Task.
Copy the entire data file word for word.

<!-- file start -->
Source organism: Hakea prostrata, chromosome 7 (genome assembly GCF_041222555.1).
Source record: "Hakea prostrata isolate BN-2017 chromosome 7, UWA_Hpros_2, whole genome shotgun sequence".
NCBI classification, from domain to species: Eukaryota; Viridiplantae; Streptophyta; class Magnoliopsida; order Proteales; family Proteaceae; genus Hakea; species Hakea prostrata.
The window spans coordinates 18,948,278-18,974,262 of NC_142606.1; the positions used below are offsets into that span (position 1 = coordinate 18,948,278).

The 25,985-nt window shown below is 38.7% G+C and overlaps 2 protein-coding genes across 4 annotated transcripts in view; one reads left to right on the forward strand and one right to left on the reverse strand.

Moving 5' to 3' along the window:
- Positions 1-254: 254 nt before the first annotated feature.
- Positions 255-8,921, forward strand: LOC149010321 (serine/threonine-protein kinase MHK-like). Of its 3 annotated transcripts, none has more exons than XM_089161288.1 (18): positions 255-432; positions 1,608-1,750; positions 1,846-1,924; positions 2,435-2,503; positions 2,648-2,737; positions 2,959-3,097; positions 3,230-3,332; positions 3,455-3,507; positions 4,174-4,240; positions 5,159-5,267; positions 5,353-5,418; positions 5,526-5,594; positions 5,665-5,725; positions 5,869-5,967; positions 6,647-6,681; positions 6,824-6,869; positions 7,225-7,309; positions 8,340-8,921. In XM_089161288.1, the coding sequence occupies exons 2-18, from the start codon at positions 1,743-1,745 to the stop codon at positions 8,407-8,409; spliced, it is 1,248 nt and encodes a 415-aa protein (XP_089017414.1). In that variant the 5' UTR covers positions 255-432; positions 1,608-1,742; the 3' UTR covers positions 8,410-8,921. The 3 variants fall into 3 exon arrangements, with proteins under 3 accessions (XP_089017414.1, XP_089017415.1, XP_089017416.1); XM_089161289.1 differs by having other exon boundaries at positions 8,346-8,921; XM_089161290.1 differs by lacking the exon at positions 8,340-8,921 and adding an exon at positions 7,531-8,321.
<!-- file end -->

Source organism: Hakea prostrata, chromosome 7 (genome assembly GCF_041222555.1).
Source record: "Hakea prostrata isolate BN-2017 chromosome 7, UWA_Hpros_2, whole genome shotgun sequence".
NCBI classification, from domain to species: Eukaryota; Viridiplantae; Streptophyta; class Magnoliopsida; order Proteales; family Proteaceae; genus Hakea; species Hakea prostrata.
The window spans coordinates 18,948,278-18,974,262 of NC_142606.1; the positions used below are offsets into that span (position 1 = coordinate 18,948,278).

The 25,985-nt window shown below is 38.7% G+C and overlaps 2 protein-coding genes across 4 annotated transcripts in view; one reads left to right on the forward strand and one right to left on the reverse strand.

Moving 5' to 3' along the window:
- Positions 1-254: 254 nt before the first annotated feature.
- Positions 255-8,921, forward strand: LOC149010321 (serine/threonine-protein kinase MHK-like). Of its 3 annotated transcripts, none has more exons than XM_089161288.1 (18): positions 255-432; positions 1,608-1,750; positions 1,846-1,924; positions 2,435-2,503; positions 2,648-2,737; positions 2,959-3,097; positions 3,230-3,332; positions 3,455-3,507; positions 4,174-4,240; positions 5,159-5,267; positions 5,353-5,418; positions 5,526-5,594; positions 5,665-5,725; positions 5,869-5,967; positions 6,647-6,681; positions 6,824-6,869; positions 7,225-7,309; positions 8,340-8,921. In XM_089161288.1, the coding sequence occupies exons 2-18, from the start codon at positions 1,743-1,745 to the stop codon at positions 8,407-8,409; spliced, it is 1,248 nt and encodes a 415-aa protein (XP_089017414.1). In that variant the 5' UTR covers positions 255-432; positions 1,608-1,742; the 3' UTR covers positions 8,410-8,921. The 3 variants fall into 3 exon arrangements, with proteins under 3 accessions (XP_089017414.1, XP_089017415.1, XP_089017416.1); XM_089161289.1 differs by having other exon boundaries at positions 8,346-8,921; XM_089161290.1 differs by lacking the exon at positions 8,340-8,921 and adding an exon at positions 7,531-8,321.